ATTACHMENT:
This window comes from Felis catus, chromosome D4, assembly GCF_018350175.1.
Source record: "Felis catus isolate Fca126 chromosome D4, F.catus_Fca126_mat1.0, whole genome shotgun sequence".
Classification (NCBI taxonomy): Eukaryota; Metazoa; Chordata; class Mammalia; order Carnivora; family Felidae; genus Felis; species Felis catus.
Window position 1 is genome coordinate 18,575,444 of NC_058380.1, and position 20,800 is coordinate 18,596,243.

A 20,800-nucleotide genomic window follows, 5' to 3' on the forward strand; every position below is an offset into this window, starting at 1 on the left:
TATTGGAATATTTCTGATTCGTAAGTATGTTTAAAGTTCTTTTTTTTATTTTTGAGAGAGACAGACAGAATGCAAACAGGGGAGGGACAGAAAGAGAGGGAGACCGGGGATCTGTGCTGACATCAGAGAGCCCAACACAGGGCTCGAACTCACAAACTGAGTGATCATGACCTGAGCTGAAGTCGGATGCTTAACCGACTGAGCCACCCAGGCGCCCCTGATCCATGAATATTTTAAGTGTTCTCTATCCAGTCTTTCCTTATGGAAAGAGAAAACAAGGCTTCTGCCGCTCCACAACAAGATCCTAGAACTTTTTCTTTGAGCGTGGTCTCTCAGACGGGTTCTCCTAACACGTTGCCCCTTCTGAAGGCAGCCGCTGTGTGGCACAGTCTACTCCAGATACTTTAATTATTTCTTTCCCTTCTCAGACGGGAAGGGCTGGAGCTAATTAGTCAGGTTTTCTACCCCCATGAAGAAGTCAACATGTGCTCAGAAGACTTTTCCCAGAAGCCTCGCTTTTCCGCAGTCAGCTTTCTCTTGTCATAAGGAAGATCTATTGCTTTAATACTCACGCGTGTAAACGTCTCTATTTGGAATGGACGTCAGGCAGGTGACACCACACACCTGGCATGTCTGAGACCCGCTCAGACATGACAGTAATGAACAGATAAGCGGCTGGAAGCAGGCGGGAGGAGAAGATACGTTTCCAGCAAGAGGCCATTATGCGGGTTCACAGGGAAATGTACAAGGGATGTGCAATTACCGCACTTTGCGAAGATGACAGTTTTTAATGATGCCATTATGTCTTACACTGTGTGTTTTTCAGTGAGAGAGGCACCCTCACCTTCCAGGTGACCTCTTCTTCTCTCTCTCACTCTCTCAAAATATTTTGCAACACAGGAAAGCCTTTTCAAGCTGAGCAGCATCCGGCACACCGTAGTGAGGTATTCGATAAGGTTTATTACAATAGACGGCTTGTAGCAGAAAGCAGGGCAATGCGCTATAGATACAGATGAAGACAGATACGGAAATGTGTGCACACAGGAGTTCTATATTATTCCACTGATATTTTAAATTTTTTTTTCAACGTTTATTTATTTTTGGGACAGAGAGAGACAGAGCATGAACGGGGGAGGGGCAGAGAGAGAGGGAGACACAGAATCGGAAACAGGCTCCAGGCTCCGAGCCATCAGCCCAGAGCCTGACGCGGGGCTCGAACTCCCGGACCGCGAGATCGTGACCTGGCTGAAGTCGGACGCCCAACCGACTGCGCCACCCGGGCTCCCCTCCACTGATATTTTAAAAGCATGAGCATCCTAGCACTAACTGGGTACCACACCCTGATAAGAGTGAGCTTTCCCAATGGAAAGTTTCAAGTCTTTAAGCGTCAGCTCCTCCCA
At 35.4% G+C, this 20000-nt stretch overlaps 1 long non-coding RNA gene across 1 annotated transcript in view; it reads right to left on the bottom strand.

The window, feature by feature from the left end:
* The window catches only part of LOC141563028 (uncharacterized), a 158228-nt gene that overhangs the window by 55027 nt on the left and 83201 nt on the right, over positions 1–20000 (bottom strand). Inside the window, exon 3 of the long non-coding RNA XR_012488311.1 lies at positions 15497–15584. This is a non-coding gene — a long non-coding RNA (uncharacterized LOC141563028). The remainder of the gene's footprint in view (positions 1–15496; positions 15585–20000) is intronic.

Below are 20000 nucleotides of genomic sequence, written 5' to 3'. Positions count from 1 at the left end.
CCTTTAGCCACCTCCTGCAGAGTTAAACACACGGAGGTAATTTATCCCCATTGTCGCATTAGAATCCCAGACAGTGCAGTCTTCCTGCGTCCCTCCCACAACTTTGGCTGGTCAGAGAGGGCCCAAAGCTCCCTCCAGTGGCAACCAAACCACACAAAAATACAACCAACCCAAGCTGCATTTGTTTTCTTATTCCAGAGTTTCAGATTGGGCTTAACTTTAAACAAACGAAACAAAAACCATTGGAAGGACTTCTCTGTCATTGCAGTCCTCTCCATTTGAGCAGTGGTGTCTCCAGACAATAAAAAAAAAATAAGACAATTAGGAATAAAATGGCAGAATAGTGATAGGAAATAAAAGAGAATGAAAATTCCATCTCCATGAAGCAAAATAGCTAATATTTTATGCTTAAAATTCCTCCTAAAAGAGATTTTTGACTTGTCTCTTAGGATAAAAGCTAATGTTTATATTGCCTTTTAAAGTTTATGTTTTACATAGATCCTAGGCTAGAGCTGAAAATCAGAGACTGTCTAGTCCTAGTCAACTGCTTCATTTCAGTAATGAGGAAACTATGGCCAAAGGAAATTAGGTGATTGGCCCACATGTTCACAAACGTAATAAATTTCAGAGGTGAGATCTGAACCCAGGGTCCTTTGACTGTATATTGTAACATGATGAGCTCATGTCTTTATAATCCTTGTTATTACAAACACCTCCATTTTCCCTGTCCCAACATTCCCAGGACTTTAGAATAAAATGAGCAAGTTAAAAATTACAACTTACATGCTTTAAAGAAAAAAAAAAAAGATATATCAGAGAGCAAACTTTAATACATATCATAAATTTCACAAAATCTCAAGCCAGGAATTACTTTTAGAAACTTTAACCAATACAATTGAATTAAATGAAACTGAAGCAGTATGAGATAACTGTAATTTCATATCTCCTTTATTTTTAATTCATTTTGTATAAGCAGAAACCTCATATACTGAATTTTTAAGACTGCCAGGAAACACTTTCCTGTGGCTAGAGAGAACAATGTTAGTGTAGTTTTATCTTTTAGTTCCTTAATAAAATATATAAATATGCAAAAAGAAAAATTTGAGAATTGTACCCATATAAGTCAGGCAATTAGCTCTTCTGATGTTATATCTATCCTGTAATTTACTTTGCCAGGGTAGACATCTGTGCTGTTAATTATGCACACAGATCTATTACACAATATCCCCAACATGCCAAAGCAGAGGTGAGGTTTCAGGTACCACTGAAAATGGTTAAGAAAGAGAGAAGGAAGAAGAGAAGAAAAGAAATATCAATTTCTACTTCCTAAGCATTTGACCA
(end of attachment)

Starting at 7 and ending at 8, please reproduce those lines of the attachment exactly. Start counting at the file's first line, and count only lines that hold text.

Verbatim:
At 35.4% G+C, this 20000-nt stretch overlaps 1 long non-coding RNA gene across 1 annotated transcript in view; it reads right to left on the bottom strand.

The window, feature by feature from the left end: